Some fans still hate to see Tiger Woods win, but his three victories this season surely have delighted PGA officials, tournament directors and television executives.
The Greenbrier Classic, which begins Thursday and features Woods for the first time in its three-year history, cut off badge sales last week because of high demand -- a first.
Woods’ victory at AT&T National on Sunday should prompt even more interest in the Greenbrier, said tournament director Tim McNeely: “His win will certainly impact the interest in our event generally, I think. And our [television] viewership will be significantly increased and, hopefully, interest in our event next year via sponsorships and badge sales.”
Woods’ first PGA Tour victory in more than two years, at the Arnold Palmer Invitational at Bay Hill in March, led to that tournament’s best television ratings in a decade. Woods’ Memorial victory propelled ratings 138 percent higher than the 2011 tournament.
On-course attendance is seeing a big boost at tournaments Woods has played in. In March, the Honda Classic drew 45 percent more fans than the previous year; Woods hadn’t played the tournament since 1993, when he was an amateur. The 2012 attendance was 60 percent higher than in 2010.
Like the Greenbrier Classic, the Honda Classic is a younger tournament, at 6 years old. The final day saw its private hospitality areas stretching from the 15th to 17th holes sold out for the first time in tournament history. Tournament officials are looking into expanded seating areas for next year.
Like the other tournaments, television viewership also increased, which was beneficial for PGA National, where the Honda Classic is played, and the surrounding area. Woods stormed back from nine shots back to pull within one of eventual winner Rory McIlroy on the final day, pushing television viewership up 78 percent over the previous year.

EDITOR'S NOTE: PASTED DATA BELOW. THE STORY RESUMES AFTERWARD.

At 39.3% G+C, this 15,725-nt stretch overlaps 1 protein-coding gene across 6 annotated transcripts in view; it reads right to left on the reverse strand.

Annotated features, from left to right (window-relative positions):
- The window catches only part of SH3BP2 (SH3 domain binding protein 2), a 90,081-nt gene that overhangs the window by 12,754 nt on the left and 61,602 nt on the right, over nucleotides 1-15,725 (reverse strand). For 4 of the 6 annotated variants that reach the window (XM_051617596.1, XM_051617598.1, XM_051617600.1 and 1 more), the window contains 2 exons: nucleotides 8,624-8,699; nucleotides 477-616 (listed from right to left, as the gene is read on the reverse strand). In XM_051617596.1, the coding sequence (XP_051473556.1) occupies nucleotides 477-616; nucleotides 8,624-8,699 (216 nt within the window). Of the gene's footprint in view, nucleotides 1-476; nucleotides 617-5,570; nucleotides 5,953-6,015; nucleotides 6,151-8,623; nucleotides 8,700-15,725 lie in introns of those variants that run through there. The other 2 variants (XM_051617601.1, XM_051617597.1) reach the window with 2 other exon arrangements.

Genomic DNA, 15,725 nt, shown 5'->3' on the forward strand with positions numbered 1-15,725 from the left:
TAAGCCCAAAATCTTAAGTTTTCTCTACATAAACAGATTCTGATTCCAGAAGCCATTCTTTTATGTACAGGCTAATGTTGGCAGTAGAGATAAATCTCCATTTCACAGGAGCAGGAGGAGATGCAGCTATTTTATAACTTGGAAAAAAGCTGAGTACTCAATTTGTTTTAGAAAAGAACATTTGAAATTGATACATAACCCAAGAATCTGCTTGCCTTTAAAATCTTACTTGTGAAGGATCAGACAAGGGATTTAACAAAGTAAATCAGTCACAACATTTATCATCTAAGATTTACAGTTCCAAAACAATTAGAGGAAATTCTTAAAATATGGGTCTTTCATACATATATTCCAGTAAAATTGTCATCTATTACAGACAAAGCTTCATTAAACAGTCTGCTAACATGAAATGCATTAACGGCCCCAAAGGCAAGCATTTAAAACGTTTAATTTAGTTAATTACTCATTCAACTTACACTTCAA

"The big attendance is great,” PGA National general manager and vice president Joel Page told The Palm Beach Post, “But the main hit for us is in the worldwide marketing. People around the country and world see us on television.”
The Honda Classic estimates that the overall economic impact from the tournament on the community is about $30 million.
But as much as a winning Woods helps ratings, attendance and host cities, Woods’ success doesn’t necessarily affect recreational golf, said Gregory T.A. Nathan, senior vice president of the National Golf Foundation.
“It can be said that professional golf, with or without Tiger, has only a modest effect on recreational golf,” he said. “[The National Golf Foundation’s] research has shown that people play golf and buy golf-related products because they like or love golf, not because of Tiger Woods.”
That being said, Nathan doesn't dismiss Woods’ success completely: “He does raise the profile and interest in the game when he's in the hunt or the winner's circle.”